Book Review–Backwater by Joan Bauer

Backwater

TitleBackwater

Author:  Joan Bauer

Publisher:  Penguin

ISBN:  0142404349

Length:  185 pages

Synopsis:  Ivy Breedlove is well on her way to becoming the black sheep of the family.  Born into a family of lawyers, Ivy is passionate not about the law, but about history.  Because her family believes that their profession is hereditary, Ivy has a real fight on her hands just to be who she is, let alone to collect and record her family’s history before her great aunt’s eightieth birthday.  The test of Ivy’s determination to follow her passion comes in the form of finding the other black sheep who left the family fold years before to live on her own in the mountains.  Ivy braves hazardous winter conditions and tests of both physical and mental strength to reach her Aunt Josephine.  In Aunt Josephine, Ivy finds a trailblazer who has learned to skills necessary to forge her own path, just as Ivy desires to do.  In the end, the family is reunited, and Ivy has the tools to become who she wants to be. 

My Thoughts:  I love Joan Bauer’s humorous and sarcastic style.  This book, like all the others of hers I’ve read, has a strong female protagonist who does not quite fit into her world.  This book is very similar in plot and theme to most of Bauer’s other books–i.e. female protagonist must go on a journey to find the strength to be herself in a world that wants her to be someone or something else.  However, there are enough differences in this book to make it worthwhile.  I particularly like Aunt Josephine.  I appreciate her need for silence, and reading Bauer’s descriptions of her and her life of solitude almost makes me want to become a hermit in the Adirondacks.    The only real problem I found with this book is that it is poorly edited, with numerous glaring errors.  Other than that, I think this is a fun, easy book to enjoy. 

Book Review–Forgotten Fire by Adam Bagdasarian

forgotten fireforgotten fireforgotten fire

Title:  Forgotten Fire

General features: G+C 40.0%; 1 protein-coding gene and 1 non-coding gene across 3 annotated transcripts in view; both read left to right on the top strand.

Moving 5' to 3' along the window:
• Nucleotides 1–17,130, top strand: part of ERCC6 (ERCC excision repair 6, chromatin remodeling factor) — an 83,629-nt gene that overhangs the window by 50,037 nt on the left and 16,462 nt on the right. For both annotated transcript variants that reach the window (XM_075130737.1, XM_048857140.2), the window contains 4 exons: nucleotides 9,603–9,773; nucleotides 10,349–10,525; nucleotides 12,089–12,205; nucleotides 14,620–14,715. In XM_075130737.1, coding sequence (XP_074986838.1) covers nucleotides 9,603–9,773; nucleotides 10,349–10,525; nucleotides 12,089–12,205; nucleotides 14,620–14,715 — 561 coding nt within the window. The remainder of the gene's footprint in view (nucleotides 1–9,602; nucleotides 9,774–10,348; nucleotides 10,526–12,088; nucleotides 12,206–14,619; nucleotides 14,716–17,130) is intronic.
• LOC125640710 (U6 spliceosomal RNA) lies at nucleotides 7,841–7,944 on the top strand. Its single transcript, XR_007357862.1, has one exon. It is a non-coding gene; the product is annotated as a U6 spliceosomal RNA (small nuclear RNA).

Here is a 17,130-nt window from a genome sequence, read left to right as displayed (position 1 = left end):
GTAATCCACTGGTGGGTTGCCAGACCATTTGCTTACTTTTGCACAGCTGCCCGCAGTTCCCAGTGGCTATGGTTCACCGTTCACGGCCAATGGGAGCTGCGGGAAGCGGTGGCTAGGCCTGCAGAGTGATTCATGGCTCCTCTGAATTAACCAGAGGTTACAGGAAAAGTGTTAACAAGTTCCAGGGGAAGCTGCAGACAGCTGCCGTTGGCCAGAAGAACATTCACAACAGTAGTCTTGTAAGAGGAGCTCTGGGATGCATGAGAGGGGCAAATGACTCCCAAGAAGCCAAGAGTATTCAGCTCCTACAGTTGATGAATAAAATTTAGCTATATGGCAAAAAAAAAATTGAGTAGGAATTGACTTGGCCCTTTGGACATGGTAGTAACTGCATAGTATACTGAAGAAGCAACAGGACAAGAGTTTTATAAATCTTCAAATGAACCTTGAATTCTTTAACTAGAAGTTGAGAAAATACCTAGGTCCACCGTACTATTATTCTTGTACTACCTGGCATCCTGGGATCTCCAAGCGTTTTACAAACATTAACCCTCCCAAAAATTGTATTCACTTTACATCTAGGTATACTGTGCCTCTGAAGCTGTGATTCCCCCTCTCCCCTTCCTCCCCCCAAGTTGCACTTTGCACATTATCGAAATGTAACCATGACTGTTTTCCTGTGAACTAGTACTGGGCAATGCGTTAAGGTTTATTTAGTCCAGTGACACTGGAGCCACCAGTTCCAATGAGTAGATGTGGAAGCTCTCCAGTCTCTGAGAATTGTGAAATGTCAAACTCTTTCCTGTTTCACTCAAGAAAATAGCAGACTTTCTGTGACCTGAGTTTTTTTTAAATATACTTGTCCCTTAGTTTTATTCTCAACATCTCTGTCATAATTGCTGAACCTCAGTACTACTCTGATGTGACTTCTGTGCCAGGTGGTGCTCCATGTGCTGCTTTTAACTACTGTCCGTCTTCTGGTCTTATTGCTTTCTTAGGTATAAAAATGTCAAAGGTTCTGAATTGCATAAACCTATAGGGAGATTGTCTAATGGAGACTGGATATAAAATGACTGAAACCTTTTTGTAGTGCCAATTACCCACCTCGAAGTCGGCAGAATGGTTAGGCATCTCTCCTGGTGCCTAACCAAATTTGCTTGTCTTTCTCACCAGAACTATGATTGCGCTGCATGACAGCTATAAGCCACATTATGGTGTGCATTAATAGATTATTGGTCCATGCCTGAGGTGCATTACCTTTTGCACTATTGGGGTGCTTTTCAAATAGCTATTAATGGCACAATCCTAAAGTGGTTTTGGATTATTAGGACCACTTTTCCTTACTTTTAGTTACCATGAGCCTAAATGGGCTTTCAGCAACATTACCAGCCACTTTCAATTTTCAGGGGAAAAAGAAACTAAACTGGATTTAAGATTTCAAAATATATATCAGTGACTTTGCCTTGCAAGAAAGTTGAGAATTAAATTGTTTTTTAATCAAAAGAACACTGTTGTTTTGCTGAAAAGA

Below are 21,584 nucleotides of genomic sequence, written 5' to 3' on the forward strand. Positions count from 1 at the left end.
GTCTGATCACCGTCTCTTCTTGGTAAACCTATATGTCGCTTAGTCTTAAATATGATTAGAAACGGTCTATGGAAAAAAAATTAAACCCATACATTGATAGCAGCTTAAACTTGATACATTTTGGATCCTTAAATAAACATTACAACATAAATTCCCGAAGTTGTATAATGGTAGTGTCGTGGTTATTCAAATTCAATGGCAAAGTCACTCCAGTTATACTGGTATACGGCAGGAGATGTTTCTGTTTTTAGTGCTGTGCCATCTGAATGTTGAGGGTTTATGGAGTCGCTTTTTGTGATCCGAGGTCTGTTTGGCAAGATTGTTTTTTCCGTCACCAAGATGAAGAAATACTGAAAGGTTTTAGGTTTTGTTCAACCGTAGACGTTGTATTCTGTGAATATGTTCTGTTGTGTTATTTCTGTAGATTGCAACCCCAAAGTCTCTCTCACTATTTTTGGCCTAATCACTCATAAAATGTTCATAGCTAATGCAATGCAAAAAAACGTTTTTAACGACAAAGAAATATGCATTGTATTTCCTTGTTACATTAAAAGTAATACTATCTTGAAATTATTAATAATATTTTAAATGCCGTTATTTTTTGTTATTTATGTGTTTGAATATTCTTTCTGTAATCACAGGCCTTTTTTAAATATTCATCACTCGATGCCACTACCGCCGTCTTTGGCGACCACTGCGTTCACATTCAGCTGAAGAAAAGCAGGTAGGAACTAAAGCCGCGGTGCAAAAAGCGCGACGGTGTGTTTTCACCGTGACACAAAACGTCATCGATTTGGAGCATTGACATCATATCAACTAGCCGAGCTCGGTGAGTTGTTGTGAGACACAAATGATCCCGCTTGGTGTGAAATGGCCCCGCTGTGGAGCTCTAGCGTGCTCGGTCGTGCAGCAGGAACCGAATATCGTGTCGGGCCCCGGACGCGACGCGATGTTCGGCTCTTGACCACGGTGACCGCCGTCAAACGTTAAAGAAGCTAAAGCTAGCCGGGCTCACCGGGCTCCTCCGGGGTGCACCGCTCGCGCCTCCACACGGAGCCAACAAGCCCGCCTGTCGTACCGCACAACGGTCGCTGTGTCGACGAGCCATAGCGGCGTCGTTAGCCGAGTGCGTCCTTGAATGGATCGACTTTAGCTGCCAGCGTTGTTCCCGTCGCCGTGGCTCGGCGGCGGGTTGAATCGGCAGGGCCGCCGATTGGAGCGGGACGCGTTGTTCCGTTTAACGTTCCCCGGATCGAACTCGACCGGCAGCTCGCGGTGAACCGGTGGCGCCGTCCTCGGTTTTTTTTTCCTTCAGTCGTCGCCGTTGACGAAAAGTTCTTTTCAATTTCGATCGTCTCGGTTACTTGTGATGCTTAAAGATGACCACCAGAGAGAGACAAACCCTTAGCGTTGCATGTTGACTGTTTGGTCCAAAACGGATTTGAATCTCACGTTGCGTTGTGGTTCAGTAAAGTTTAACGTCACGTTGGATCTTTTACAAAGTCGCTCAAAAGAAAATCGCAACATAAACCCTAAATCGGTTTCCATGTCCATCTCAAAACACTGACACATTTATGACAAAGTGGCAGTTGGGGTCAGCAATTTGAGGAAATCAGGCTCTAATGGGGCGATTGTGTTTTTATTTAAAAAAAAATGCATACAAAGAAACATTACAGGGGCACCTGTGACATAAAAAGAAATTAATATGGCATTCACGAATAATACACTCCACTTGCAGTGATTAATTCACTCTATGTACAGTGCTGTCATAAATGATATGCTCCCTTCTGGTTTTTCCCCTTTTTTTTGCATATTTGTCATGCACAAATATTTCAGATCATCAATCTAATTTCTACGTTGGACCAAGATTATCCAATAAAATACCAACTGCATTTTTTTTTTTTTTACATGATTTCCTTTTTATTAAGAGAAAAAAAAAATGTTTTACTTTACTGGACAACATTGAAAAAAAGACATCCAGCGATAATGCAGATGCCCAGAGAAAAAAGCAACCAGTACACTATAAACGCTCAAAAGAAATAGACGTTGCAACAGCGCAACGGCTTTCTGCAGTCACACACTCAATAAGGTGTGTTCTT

Author:  Adam Bagdasarian

Publisher:  Dorling Kindersley

ISBN:  0789426277

Synopsis:   Vahan Kenderian, the son of a wealthy and influential Armenian, never expected his life to be anything less than it had been for his first twelve years:  one of privilege and happy times, with his father a stabilizing force; his mother, a doting parent who indulged him; and his many siblings, playmates who provided a never-ending amount of camaraderie and amusement.  However, due to the changing political climate in his homeland of Turkey during World War I, Vahan embarks on a journey that can only be described as a nightmare:  his father disappears, two of his brothers are shot in the presence of him and his remaining family, his grandmother is murdered by a Turkish soldier, one of his sisters commits suicide rather than fall into the hands of the Turks, and he and his next older brother are forced to abandon their mother and only living sister to avoid the fate of their father and brothers.  All of this happens within a two or three day span at the beginning of the novel.  What follows is a heart-wrenching account of one boy’s personal experience during the Aremenian holocaust.  Vahan is forced to beg, become the servant for a Turkish governor known for his brutality towards Armenians, and masquerade as a deaf mute boy and live among the Turks.  He finally finds love and contentment in the home of an Armenian doctor, only to have the promise of the future stripped away through the death of the girl he loves and the woman who became like a mother to him.  Through it all, Vahan survives and learns to have, as his father had always admonished him, “steel inside [him] that made it possible for [him] to get out of that bed and pretend [he] was [himself],” despite all he experienced and suffered. 

My Thoughts:  This is one of those books you don’t forget.  I actually read this book for the first time about five years ago when I was in graduate school working on a master’s degree in library science, and when I saw it on display at my public library, I knew I had to read it again.  However, I approached it with some apprehension, because this novel is not an easy read.  In this novel, Bagdasarian has written a bildungsroman like none I’ve ever read.  He writes with such precision and insight into the human heart that Vahan really becomes more than just the novel’s protagonist; he becomes a representative of anyone who has gone through such inexplicable tragedy and survived.  After Vahan has gone through what seems like more than one human heart could endure, he makes this telling comment: 

At the time [before the nightmare began], I had thought that there would always be servants for me, and horses to ride, and huge rooms to play in, and crystal glasses to drink from.  I had thought that servants were born servants and that they were different from me.  Now I knew that they were no different at all.

  This is a truly beautiful story that, despite its violence and the picture of utter depravity that it paints of the human heart, still manages to offer hope at the end.

My library has this book shelved in the juvenile fiction section.  However, despite the fact that it does have the requisite happy ending,  I feel that it belongs in the young adult section of library.  The atrocities of war are given names and faces in this novel, and I feel that this book is best suited for a teenage or adult audience.